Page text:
Troy Tulowitzki is in the fourth-last season of a contract that will see him paid $20 million this year, $20 million in each of 2018 and 2019, and $14 million in 2020, with a $4 million buyout on a 2021 option. His wRC+ for the 2017 season so far is 65.
Those, as much as I can imagine none of us wants to hear them, are facts.
If I wanted to be a complete and utter dick I could point out a handful of other facts people will want absolutely nothing to do with hearing, too. Like the fact that, with a 60 wRC+, and a -0.5 WAR to Tulo’s -0.2, He Who Shall Not Be Named (José Reyes) hasn’t been a whole lot worse this year. On the field, that is. Or the fact that Reyes is now in the final year of the giant free agent contract he signed with the Marlins ahead of the 2012 season, and which the Blue Jays traded for a year later.
I have no intention of making this a full-on Tulo-Reyes post (because: gross), and I obviously am not pining for the one who used to be here. I just mean to say that this… uh… this Tulo thing isn’t going so well right now.
And as uncomfortable as those facts may be, we should probably be willing to at least look at them.
* * *
Since the trade Tulo has been worth 3 WAR, compared to 0.4 for Reyes, and the Jays have been to the ALCS twice, and Tulo seems to have demonstrated intangible value beyond anything that will show up on his FanGraphs page (for whatever little that’s worth), so let’s not go too nuts about similarities between the production offered by the two. But you could be forgiven for getting little comfort from such things as you stare blankly at this year on its own, or the difference between their contracts. You could be forgiven for taken even less comfort when you consider that — and you may want to avert your eyes for this — Jeff Hoffman has been worth 1.2 wins already this season.
But there is at least some comfort in the fact that we’ve been here before.
In the middle of last May at FanGraphs, Dave Cameron wrote about The Worrisome Trend for Troy Tulowitzki, zeroing in on a plummeting contact rate on pitches in the zone, and batting line that had produced a 65 wRC+. Cameron was measured in his concern, but it was hard not to find it all a little grim. However! From the time of Cameron’s piece until the end of the season Tulo produced a 116 wRC+ and an ISO of nearly .200. More than that, his exit velocity and contact profile looked very good. At the end of the season, Tony Blengino’s “adjusted contact quality” report on AL shortstops ranked Tulo the second most dangerous hitter at the position in the league, and the third best in all of baseball behind Carlos Correa and Corey Seager. He was striking the ball well, even if the results weren’t quite coming. According to Statcast, his 7.0% “barrel” rate per plate appearance put him in the top 50 of nearly 400 hitters with at least 100 batted ball events.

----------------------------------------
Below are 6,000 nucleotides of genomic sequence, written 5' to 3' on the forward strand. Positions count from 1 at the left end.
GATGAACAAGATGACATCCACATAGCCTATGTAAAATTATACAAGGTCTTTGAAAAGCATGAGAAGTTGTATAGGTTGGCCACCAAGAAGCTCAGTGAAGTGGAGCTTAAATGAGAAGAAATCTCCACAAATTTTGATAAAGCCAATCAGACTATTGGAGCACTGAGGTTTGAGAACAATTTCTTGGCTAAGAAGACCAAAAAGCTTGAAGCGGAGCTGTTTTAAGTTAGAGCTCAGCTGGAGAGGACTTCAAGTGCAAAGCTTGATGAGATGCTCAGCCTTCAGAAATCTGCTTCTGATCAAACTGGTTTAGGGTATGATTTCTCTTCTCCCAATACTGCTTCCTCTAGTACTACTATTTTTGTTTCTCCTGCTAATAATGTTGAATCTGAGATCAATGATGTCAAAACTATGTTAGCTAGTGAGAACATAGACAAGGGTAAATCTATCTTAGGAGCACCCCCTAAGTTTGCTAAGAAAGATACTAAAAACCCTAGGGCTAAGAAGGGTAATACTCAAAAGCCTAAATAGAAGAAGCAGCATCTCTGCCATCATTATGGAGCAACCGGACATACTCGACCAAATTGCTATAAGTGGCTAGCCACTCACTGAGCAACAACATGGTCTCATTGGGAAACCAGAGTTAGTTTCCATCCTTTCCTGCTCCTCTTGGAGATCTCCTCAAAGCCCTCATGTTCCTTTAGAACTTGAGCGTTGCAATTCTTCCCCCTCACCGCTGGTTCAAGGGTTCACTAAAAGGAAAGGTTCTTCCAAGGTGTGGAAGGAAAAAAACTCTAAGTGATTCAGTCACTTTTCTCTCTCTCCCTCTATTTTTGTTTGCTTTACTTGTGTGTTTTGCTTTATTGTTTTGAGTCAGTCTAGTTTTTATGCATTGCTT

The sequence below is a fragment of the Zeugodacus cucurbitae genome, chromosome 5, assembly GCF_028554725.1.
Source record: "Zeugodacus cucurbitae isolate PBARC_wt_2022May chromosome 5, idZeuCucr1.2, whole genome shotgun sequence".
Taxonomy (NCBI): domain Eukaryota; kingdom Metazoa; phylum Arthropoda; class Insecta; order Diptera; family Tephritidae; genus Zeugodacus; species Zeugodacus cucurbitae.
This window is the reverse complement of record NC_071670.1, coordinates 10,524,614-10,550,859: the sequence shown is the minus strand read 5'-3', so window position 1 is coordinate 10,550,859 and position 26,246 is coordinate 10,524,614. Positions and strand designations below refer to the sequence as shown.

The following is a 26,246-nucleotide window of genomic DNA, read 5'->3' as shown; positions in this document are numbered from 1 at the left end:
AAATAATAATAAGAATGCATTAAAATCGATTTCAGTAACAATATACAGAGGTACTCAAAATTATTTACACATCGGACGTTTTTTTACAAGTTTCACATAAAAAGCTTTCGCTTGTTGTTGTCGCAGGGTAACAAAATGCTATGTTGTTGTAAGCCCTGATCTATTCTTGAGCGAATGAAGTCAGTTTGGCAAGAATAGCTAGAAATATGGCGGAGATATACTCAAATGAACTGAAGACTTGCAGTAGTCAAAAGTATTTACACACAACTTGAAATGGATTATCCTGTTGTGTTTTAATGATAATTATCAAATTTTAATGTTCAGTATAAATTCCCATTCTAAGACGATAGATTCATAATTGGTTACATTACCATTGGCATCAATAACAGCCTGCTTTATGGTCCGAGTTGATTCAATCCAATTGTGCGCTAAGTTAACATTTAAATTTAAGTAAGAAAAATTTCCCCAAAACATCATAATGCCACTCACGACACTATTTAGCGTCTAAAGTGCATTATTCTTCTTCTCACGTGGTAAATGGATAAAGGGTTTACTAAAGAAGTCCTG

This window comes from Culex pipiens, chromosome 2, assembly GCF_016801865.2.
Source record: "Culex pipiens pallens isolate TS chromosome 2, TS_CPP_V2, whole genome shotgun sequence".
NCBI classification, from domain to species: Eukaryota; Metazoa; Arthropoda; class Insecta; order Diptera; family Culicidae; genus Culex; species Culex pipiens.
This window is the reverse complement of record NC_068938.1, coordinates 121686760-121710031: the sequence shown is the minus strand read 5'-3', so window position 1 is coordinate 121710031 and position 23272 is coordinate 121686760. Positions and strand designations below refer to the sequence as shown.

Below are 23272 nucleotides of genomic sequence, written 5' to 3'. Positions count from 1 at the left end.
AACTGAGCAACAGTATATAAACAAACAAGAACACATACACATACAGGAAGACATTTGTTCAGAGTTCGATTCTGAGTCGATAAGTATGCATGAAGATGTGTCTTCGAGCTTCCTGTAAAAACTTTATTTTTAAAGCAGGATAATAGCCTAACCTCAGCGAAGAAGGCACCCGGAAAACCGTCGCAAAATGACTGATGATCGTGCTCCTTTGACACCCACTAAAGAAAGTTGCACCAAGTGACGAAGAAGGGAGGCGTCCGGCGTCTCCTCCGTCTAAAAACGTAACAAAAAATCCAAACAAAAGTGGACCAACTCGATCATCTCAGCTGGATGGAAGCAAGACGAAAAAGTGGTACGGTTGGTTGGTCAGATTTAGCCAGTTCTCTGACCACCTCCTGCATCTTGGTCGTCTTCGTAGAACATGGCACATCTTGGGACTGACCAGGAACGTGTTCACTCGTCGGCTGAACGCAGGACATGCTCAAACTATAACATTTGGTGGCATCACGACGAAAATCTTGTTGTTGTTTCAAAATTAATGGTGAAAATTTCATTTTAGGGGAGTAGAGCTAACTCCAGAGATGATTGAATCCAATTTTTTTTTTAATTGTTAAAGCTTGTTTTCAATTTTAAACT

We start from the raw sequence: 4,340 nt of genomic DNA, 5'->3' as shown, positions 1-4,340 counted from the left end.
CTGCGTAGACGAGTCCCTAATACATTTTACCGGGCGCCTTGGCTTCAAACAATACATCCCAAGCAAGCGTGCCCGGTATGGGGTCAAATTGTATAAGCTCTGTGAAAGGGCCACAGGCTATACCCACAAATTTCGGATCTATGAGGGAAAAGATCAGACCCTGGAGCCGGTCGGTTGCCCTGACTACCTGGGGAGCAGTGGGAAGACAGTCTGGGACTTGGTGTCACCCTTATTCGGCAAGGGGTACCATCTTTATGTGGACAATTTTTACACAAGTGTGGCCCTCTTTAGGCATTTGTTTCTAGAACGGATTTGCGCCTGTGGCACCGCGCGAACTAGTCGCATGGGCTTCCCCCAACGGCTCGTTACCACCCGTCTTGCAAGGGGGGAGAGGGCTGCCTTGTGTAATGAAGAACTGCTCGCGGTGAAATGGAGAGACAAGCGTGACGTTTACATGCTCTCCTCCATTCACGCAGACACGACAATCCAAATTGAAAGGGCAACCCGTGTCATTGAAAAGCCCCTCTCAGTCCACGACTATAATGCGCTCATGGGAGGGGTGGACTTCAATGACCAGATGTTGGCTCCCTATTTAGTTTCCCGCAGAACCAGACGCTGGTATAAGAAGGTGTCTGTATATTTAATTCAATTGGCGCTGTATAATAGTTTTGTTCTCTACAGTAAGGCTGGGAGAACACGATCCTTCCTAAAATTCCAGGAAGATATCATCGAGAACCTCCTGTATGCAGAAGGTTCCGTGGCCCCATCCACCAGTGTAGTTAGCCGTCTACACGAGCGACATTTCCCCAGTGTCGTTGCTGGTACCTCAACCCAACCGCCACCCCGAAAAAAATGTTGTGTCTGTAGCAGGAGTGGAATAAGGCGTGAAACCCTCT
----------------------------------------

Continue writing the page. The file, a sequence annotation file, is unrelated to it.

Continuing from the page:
So far this season, we just can’t say the same thing. Right now his 2.8% Brls/PA rate places him just inside the top 200 of 259 big leaguers with at least 100 BBE. That’s… uh… not good.
Neither is this:
#BlueJays' Troy Tulowitzki
•striking out much less, just 11.7%
•exit velo ↓ to 86 mph from 90
•line drives ↓
•hard contact ↓
•weak contact ↑
— Ben Nicholson-Smith (@bnicholsonsmith) June 21, 2017
It still feels a liiiiiiittle premature for the arrival of the Oh Shit, What Have We Done portion of the Tulo experience. I mean, I’d hate to get burned a second time by a guy who suddenly snapped out of his early-season funk somewhat dramatically last season. And yet… here we are. Or at least here we might be.
We’re a month deeper into 2017 than we were last year when Cameron wrote his piece, and the barrels, the exit velocity, and the ISO (currently at .098, compared to .164 at that stage a year ago), just aren’t there. And if we want to take a really dark turn, the defensive numbers — Tulo’s UZR on the season so far is at -2.6, last year it was 4.9; his DRS this year sits at -1, last year it was +10 — aren’t either.
Based on his history and the eye test, the defensive numbers aren’t terribly worrisome — and because of that he’s still going to have a home on the left side of the diamond for the Blue Jays for a long time. It’s just…
Denial is the first of the supposed stages of grief. After it comes anger, a stage a bunch of Jays fans may have understandably reached reached the second they saw the stuff about Reyes above (HOW DARE YOU TALK ABOUT OUR BASEBALL DAD LIKE THAT!!!!). Next it’s bargaining — maybe he’s secretly hurt! maybe there’s a way to trade him! maybe he’ll be OK as the world’s most expensive utility player! — before the inevitable depression — UGHHHHH, HOW MANY YEARS STILL LEFT ON THAT DEAL??? — which takes us all the way to acceptance
Could this really be the road we’re heading down with Tulo? Clearly there are some facts that are pointing that direction at the moment, unfortunately. And there is still a whole lot of contract left for our view of Alex Anthopoulos’s big summer of wheeling and dealing to sour real hard.
But things reasons to remain positive about this, too. Tulo was pretty incredibly great not all that long ago, and if the quality of his contact last year is to believe, there’s more of that player still in there than is always obvious. Also, though we’re a month deeper into the season than the time of Cameron’s piece last year, Tulo has only come to the plate three more times in 2017 than he had at that point in 2016. It’s maybe easy to forget, perhaps because he’s on the DL all the damn time, but Tulo has missed over a month of this season already.
He turned it around at precisely this point last season, so maybe he can do it again! Denial it is! But… uh… I’m not going to lie, it doesn’t feel great to have little more than that to cling to.